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Mitochondrial RNA methyltransferase TRMT61B is a new, potential biomarker and therapeutic target for highly aneuploid cancers

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Abstract

Despite being frequently observed in cancer cells, chromosomal instability (CIN) and its immediate consequence, aneuploidy, trigger adverse effects on cellular homeostasis that need to be overcome by anti-stress mechanisms. As such, these safeguard responses represent a tumor-specific Achilles heel, since CIN and aneuploidy are rarely observed in normal cells. Recent data have revealed that epitranscriptomic marks catalyzed by RNA-modifying enzymes change under various stress insults. However, whether aneuploidy is associated with such RNA modifying pathways remains to be determined. Through an in silico search for aneuploidy biomarkers in cancer cells, we found TRMT61B, a mitochondrial RNA methyltransferase enzyme, to be associated with high levels of aneuploidy. Accordingly, TRMT61B protein levels are increased in tumor cell lines with an imbalanced karyotype as well as in different tumor types when compared to control tissues. Interestingly, while TRMT61B depletion induces senescence in melanoma cell lines with low levels of aneuploidy, it leads to apoptosis in cells with high levels. The therapeutic potential of these results was further validated by targeting TRMT61B in transwell and xenografts assays. We show that TRM61B depletion reduces the expression of several mitochondrial encoded proteins and limits mitochondrial function. Taken together, these results identify a new biomarker of aneuploidy in cancer cells that could potentially be used to selectively target highly aneuploid tumors.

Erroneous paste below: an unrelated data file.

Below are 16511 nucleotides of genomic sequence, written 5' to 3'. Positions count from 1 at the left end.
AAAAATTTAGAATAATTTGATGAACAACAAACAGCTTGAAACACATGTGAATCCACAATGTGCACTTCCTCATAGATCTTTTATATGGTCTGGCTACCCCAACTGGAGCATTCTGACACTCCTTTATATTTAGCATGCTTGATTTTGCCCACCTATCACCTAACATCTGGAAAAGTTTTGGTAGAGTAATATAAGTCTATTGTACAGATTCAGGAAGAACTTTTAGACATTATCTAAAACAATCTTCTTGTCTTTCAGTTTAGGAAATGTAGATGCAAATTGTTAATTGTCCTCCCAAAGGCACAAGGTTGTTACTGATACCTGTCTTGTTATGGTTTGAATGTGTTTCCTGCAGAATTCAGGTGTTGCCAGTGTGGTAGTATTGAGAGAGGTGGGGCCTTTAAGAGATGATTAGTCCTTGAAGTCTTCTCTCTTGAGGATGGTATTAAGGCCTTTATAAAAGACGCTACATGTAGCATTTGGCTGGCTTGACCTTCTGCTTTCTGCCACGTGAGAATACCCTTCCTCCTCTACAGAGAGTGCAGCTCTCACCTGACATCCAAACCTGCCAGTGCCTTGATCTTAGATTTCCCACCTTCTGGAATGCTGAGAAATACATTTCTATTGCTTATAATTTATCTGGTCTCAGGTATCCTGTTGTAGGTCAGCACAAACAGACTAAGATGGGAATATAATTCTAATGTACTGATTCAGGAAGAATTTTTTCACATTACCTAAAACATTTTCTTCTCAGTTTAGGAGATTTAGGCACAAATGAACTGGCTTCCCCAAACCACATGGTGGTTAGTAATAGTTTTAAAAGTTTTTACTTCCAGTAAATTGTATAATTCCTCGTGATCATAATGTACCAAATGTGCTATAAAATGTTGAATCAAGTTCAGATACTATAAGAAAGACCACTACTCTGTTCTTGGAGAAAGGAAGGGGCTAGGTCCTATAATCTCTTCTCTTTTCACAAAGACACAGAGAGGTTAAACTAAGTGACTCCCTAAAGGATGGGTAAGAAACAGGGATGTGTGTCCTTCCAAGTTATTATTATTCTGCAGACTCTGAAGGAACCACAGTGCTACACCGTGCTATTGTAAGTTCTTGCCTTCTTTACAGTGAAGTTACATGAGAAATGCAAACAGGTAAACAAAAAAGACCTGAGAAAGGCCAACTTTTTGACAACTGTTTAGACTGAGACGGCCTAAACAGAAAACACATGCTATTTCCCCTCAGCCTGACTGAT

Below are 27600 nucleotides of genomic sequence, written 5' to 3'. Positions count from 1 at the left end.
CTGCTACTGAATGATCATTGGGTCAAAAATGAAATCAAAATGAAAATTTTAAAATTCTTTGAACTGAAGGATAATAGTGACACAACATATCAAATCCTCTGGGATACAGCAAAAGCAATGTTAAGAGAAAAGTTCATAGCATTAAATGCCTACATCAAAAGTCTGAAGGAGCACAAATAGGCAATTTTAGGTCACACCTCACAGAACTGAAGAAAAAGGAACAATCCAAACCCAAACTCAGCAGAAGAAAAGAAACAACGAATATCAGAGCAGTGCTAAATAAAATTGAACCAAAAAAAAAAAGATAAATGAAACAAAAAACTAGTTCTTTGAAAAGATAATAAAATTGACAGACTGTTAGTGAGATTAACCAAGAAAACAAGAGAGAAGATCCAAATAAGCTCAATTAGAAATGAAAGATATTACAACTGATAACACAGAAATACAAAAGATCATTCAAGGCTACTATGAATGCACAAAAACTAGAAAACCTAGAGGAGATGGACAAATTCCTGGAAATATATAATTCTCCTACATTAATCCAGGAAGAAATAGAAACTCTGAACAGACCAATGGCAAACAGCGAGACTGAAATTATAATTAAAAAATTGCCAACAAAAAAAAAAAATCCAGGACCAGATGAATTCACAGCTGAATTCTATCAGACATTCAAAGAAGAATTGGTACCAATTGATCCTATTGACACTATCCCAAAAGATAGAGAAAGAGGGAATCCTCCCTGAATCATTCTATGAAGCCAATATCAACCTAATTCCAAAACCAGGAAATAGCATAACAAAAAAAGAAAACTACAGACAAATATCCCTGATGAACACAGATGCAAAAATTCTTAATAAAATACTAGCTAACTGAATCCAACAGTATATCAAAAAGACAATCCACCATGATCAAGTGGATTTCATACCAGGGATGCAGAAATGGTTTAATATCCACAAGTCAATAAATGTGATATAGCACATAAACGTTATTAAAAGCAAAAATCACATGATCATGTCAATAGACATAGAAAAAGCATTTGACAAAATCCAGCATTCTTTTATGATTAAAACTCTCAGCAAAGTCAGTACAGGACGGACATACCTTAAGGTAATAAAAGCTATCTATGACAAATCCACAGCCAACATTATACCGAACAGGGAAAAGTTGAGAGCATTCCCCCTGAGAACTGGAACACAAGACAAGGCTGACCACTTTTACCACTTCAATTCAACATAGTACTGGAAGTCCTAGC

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Fig. 1: TRMT61B protein expression positively correlates with aneuploidy levels in human cell lines.
Fig. 2: TRMT61B expression is positively associated with cancer and aneuploidy levels in human cancers.
Fig. 3: TRMT61B overexpression fails to produce karyotype abnormalities, causes milder effects on cell biology, and does not promote tumor growth in vivo.
Fig. 4: Antiproliferative effects induced by TRMT61B knock-down in cell lines with different aneuploid levels.
Fig. 5: TRMT61B is required for mitochondrial functionality more prominently in ANEhigh cells.